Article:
Pride by Ibi Zoboi
Zuri Benitez has pride. Brooklyn pride, family pride, and pride in her Afro-Latino roots. But pride might not be enough to save her rapidly gentrifying neighborhood from becoming unrecognizable.
When the wealthy Darcy family moves in across the street, Zuri wants nothing to do with their two teenage sons, even as her older sister, Janae, starts to fall for the charming Ainsley. She especially can’t stand the judgmental and arrogant Darius. Yet as Zuri and Darius are forced to find common ground, their initial dislike shifts into an unexpected understanding.
But with four wild sisters pulling her in different directions, cute boy Warren vying for her attention, and college applications hovering on the horizon, Zuri fights to find her place in Bushwick’s changing landscape, or lose it all.
I wasn’t sure if I would like this book, but I thought it sounded interesting enough to try. I don’t really read Jane Austen, but I knew enough about Pride and Prejudice. I ended up really loving this book!
Bushwick has been changing and Zuri was not happy about it. She loves how it is now. The block parties, the noise, everyone looking out for everyone. It’s the only thing she’s ever known. The Benitez family lives in a small apartment where all 5 girls share one room. The oldest sister, Janae, is in college, but she’s home for the summer. Zuri will be starting her senior year and wants to attend Brown the following year. There are now rich people buying things up in Bushwick and changing everything. Parks, businesses, and even houses.
“What those rich people don’t always know is that broken and forgotten neighborhoods were first built out of love.”
The five sisters are all pretty different, but they love each other and mostly get along well. Janae is in college and is a romantic. She’s the sweet one. Zuri is tough and doesn’t like change. Marisol is all about money and finance. And the twins, Layla and Kayla, are all about boys right now.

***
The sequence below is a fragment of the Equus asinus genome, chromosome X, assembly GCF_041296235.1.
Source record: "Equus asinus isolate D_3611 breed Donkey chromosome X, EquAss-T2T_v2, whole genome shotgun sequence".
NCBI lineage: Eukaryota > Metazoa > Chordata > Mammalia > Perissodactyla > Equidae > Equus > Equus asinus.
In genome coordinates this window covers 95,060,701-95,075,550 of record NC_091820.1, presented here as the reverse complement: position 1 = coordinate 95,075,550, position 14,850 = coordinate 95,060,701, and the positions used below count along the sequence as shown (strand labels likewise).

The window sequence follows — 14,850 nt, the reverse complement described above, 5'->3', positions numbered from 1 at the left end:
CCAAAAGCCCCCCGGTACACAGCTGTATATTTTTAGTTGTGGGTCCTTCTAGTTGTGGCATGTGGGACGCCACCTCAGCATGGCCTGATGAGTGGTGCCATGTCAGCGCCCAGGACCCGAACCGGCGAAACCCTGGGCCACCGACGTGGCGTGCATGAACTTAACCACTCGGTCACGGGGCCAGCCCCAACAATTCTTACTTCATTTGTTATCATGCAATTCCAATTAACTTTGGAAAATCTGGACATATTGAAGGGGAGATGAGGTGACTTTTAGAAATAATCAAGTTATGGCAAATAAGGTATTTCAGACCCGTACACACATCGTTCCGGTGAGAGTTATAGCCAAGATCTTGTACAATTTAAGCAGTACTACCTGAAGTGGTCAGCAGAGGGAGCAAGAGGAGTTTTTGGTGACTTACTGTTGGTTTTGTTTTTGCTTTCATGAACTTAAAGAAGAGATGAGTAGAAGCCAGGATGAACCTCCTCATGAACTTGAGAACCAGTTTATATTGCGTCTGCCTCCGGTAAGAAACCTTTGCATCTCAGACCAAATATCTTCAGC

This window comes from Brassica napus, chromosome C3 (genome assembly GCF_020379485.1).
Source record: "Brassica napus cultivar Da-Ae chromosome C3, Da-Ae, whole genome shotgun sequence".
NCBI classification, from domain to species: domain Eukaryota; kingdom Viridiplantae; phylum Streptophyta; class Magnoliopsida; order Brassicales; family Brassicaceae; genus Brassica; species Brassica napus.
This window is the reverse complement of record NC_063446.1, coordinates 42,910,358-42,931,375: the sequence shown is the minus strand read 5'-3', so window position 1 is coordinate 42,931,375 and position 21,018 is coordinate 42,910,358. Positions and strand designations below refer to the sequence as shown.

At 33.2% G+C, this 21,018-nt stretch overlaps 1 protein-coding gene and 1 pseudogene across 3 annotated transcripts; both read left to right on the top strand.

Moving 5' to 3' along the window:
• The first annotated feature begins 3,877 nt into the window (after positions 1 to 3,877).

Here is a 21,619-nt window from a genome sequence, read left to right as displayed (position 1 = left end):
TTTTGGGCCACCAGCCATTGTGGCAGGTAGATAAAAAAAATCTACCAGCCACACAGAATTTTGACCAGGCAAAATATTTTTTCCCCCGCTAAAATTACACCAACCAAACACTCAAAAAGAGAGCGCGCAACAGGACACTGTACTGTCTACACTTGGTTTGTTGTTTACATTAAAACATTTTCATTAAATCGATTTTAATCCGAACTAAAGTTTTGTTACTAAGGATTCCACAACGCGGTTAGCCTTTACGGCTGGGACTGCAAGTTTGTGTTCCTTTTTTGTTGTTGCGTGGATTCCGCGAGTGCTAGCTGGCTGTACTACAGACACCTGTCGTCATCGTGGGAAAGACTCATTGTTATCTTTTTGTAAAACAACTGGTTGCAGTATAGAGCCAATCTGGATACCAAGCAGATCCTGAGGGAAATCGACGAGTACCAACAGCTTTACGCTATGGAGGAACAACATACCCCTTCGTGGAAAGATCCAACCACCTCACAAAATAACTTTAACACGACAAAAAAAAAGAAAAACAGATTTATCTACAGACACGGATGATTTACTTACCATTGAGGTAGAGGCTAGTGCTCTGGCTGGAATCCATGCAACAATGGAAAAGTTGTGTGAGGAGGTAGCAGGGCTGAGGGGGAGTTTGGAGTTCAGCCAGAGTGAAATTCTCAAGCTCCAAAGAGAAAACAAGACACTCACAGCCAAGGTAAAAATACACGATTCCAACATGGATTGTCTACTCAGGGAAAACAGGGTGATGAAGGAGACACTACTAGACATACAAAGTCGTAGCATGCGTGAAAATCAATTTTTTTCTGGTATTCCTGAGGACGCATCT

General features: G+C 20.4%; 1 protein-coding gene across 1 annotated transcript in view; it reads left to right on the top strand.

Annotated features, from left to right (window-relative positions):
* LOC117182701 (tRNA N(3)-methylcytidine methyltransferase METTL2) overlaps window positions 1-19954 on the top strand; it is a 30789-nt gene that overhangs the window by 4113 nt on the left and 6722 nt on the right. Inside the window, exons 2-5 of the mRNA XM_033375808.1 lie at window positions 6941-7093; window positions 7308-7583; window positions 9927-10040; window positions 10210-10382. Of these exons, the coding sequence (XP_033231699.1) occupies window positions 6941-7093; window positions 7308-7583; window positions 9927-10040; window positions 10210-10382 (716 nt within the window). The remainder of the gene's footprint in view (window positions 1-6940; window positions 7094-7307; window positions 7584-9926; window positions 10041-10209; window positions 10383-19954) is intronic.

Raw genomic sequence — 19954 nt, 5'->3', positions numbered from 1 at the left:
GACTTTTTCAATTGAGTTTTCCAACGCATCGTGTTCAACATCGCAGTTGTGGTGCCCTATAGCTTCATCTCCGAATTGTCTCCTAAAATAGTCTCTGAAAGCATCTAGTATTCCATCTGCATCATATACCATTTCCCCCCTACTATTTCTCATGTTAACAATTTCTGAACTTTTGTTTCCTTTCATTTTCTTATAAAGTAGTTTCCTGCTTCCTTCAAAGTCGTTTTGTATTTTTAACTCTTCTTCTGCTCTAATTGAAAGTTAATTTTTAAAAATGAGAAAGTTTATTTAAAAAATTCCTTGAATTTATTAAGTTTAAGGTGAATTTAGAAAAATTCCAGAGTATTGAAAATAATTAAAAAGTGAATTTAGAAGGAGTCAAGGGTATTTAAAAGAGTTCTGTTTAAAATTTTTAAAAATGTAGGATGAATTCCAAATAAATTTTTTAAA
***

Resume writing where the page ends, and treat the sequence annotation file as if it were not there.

The house across the street was fixed up into a mini mansion. Zuri is surprised when a black family moves in. The two boys, Ainsley and Darius, are attractive. The girls can’t help but stare. Janae instantly finds herself drawn to Ainsley, the older brother. They start spending time together which upsets Zuri. She wants to spend the summer with her sister. Darius and Zuri don’t get off to a good start. Zuri finds him to be stuck up and standoffish. Darius sees Zuri as a bit ghetto. But they keep ending up in the same places where they can’t help but spend time together.
Throughout the book, Zuri writes poetry and an admission letter to Brown. These parts were my absolute favorite and it’s what made this book stand out to me as something special. While I loved Zuri’s story with Darius, I enjoyed the story of her life more. Her feelings and thoughts throughout the book made me see inside her more.
I was going to share a poem, but they’re kind of long. I just hope you’ll read the book and enjoy them. I would love a small book with just Zuri’s poems published.
I gave this book 4 1/2 stars (rounded up to 5). Thank you to Edelweiss and the publisher for providing me with a copy for review. The quote was taken from an arc and may change before final publication.
Have you read Pride yet? Are you a Jane Austen fan?